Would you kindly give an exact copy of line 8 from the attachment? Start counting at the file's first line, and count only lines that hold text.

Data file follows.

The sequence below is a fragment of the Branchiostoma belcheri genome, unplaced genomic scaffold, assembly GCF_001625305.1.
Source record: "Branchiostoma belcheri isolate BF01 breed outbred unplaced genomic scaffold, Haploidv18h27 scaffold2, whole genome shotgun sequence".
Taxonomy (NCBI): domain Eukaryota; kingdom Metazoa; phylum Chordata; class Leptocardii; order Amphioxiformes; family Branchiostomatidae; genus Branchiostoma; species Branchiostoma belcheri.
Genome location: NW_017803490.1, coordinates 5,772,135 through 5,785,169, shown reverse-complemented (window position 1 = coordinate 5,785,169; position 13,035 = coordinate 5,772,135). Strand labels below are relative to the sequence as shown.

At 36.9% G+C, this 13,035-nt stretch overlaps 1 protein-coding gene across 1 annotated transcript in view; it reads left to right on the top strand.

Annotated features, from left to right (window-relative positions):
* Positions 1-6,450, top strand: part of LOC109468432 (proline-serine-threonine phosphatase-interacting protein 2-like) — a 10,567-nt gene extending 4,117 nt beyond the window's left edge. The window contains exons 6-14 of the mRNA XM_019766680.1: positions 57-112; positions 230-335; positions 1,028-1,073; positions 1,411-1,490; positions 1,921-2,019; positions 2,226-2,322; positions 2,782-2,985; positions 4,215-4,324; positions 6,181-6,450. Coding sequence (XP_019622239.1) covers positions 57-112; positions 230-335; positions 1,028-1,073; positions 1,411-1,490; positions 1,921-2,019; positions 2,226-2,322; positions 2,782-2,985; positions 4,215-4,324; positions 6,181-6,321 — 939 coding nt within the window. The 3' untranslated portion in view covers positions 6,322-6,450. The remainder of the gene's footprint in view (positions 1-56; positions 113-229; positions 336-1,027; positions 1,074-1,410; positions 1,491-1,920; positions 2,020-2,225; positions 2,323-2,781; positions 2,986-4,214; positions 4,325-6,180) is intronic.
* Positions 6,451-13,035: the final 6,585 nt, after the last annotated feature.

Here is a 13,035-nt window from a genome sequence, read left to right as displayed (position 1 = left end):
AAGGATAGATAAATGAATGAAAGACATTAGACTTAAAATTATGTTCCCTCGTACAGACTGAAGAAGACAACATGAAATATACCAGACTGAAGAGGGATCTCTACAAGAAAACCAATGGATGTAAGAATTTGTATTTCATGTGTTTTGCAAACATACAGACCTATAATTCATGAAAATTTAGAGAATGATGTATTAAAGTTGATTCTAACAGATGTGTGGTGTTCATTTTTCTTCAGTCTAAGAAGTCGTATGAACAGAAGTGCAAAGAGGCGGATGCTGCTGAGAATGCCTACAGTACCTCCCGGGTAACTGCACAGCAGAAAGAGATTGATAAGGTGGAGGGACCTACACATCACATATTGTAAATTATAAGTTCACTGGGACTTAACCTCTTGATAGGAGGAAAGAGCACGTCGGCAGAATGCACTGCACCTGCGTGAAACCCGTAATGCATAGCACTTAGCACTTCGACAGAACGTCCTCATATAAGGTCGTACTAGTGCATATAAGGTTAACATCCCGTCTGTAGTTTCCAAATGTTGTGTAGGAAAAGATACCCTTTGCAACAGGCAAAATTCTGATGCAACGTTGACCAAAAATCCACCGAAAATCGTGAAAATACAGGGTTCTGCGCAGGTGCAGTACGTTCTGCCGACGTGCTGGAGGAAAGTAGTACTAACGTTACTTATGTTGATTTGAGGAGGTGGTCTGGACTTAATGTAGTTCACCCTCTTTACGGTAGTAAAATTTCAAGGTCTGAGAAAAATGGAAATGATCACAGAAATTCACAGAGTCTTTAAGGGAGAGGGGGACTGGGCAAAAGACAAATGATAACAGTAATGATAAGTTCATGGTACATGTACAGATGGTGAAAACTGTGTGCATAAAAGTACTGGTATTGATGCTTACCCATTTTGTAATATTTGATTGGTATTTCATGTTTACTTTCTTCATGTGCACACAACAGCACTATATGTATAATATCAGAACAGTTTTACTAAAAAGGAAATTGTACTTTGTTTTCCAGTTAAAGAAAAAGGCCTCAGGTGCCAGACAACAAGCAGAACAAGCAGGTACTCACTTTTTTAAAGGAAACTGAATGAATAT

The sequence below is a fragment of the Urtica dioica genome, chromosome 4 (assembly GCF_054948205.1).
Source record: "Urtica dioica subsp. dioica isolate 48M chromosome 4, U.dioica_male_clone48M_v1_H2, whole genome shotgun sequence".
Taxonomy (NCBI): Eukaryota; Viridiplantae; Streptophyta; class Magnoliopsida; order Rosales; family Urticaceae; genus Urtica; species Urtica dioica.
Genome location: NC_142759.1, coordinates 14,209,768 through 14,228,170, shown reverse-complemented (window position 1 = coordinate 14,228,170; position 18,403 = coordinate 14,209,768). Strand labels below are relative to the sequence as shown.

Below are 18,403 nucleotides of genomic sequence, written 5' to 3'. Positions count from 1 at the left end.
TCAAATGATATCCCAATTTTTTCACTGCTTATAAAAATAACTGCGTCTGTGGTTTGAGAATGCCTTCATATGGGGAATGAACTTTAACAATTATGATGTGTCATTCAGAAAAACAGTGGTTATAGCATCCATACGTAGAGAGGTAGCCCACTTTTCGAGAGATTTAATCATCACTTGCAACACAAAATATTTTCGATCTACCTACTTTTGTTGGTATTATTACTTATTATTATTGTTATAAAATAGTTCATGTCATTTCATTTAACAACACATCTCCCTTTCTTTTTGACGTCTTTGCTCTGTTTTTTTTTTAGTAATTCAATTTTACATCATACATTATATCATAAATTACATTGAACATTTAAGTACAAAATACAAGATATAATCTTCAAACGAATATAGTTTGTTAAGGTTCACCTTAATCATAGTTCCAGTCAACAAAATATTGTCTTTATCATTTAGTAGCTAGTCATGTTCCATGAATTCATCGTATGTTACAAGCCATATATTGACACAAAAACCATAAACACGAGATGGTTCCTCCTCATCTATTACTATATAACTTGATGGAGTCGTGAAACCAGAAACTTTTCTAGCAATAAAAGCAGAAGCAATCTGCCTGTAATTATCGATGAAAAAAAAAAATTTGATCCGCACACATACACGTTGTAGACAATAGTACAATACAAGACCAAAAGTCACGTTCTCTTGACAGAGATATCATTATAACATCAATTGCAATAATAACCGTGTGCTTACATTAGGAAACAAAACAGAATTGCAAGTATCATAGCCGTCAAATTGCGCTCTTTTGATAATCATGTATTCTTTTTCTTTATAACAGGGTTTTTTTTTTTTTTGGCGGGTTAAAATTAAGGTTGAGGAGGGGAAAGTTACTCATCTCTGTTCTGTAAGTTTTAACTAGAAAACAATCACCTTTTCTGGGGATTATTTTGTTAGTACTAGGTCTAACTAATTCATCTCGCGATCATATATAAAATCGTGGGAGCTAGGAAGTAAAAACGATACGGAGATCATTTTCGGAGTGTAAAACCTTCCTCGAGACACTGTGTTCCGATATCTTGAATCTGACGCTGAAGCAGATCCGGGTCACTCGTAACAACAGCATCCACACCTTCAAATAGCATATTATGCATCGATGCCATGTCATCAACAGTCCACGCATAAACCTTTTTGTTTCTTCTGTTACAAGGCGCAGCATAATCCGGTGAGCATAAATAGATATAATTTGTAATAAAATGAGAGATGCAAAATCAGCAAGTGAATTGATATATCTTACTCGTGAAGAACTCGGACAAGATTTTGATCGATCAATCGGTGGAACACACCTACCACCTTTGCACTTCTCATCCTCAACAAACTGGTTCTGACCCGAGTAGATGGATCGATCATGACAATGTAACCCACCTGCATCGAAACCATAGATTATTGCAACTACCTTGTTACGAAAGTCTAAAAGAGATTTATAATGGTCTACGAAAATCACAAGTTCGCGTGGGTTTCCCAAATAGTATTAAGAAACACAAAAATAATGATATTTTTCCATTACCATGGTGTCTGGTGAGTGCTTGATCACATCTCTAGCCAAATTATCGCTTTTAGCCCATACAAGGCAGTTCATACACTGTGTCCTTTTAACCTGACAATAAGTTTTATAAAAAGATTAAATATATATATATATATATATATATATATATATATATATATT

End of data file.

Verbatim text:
* Positions 6,451-13,035: the final 6,585 nt, after the last annotated feature.